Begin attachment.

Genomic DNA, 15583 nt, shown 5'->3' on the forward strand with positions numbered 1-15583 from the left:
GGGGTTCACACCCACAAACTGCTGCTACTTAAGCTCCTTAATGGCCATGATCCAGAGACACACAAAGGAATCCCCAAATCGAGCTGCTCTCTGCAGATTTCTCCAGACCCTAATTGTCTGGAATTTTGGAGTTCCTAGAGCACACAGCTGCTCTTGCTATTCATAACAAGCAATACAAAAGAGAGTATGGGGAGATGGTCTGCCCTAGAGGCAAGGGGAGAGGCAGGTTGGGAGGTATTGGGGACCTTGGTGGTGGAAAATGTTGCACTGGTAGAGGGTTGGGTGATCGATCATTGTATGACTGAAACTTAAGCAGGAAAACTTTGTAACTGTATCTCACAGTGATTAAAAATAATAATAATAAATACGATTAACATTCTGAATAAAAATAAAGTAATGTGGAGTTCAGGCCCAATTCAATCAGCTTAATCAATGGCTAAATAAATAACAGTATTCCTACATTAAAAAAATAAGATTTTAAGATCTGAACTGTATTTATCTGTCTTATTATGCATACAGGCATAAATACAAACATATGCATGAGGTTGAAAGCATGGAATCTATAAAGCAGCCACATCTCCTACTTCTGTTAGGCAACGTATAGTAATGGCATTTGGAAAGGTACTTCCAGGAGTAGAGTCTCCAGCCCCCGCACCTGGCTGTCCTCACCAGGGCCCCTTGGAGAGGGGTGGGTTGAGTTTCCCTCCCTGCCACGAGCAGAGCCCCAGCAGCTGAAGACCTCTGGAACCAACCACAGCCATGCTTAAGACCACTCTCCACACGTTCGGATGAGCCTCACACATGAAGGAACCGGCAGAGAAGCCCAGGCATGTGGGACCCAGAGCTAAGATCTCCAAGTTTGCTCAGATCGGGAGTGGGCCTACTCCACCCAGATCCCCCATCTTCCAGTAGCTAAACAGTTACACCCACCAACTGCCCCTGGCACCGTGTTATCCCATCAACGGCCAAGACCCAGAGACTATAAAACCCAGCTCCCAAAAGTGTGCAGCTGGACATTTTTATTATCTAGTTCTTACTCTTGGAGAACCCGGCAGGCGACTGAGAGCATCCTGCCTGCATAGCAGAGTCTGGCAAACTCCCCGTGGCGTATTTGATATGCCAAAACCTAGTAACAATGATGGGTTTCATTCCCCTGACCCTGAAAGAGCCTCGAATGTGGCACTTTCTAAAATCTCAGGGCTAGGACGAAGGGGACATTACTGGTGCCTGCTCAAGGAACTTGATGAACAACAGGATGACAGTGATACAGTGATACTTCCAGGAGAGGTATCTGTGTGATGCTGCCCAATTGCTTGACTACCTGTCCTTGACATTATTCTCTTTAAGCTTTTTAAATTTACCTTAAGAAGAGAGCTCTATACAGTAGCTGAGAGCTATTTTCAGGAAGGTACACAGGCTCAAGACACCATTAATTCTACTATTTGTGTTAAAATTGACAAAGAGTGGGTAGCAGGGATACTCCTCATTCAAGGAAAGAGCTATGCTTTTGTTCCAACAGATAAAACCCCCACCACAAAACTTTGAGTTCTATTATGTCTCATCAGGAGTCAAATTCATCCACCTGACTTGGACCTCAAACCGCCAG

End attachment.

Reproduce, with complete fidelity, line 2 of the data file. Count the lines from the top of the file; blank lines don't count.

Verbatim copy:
GGGGTTCACACCCACAAACTGCTGCTACTTAAGCTCCTTAATGGCCATGATCCAGAGACACACAAAGGAATCCCCAAATCGAGCTGCTCTCTGCAGATTTCTCCAGACCCTAATTGTCTGGAATTTTGGAGTTCCTAGAGCACACAGCTGCTCTTGCTATTCATAACAAGCAATACAAAAGAGAGTATGGGGAGATGGTCTGCCCTAGAGGCAAGGGGAGAGGCAGGTTGGGAGGTATTGGGGACCTTGGTGGTGGAAAATGTTGCACTGGTAGAGGGTTGGGTGATCGATCATTGTATGACTGAAACTTAAGCAGGAAAACTTTGTAACTGTATCTCACAGTGATTAAAAATAATAATAATAAATACGATTAACATTCTGAATAAAAATAAAGTAATGTGGAGTTCAGGCCCAATTCAATCAGCTTAATCAATGGCTAAATAAATAACAGTATTCCTACATTAAAAAAATAAGATTTTAAGATCTGAACTGTATTTATCTGTCTTATTATGCATACAGGCATAAATACAAACATATGCATGAGGTTGAAAGCATGGAATCTATAAAGCAGCCACATCTCCTACTTCTGTTAGGCAACGTATAGTAATGGCATTTGGAAAGGTACTTCCAGGAGTAGAGTCTCCAGCCCCCGCACCTGGCTGTCCTCACCAGGGCCCCTTGGAGAGGGGTGGGTTGAGTTTCCCTCCCTGCCACGAGCAGAGCCCCAGCAGCTGAAGACCTCTGGAACCAACCACAGCCATGCTTAAGACCACTCTCCACACGTTCGGATGAGCCTCACACATGAAGGAACCGGCAGAGAAGCCCAGGCATGTGGGACCCAGAGCTAAGATCTCCAAGTTTGCTCAGATCGGGAGTGGGCCTACTCCACCCAGATCCCCCATCTTCCAGTAGCTAAACAGTTACACCCACCAACTGCCCCTGGCACCGTGTTATCCCATCAACGGCCAAGACCCAGAGACTATAAAACCCAGCTCCCAAAAGTGTGCAGCTGGACATTTTTATTATCTAGTTCTTACTCTTGGAGAACCCGGCAGGCGACTGAGAGCATCCTGCCTGCATAGCAGAGTCTGGCAAACTCCCCGTGGCGTATTTGATATGCCAAAACCTAGTAACAATGATGGGTTTCATTCCCCTGACCCTGAAAGAGCCTCGAATGTGGCACTTTCTAAAATCTCAGGGCTAGGACGAAGGGGACATTACTGGTGCCTGCTCAAGGAACTTGATGAACAACAGGATGACAGTGATACAGTGATACTTCCAGGAGAGGTATCTGTGTGATGCTGCCCAATTGCTTGACTACCTGTCCTTGACATTATTCTCTTTAAGCTTTTTAAATTTACCTTAAGAAGAGAGCTCTATACAGTAGCTGAGAGCTATTTTCAGGAAGGTACACAGGCTCAAGACACCATTAATTCTACTATTTGTGTTAAAATTGACAAAGAGTGGGTAGCAGGGATACTCCTCATTCAAGGAAAGAGCTATGCTTTTGTTCCAACAGATAAAACCCCCACCACAAAACTTTGAGTTCTATTATGTCTCATCAGGAGTCAAATTCATCCACCTGACTTGGACCTCAAACCGCCAG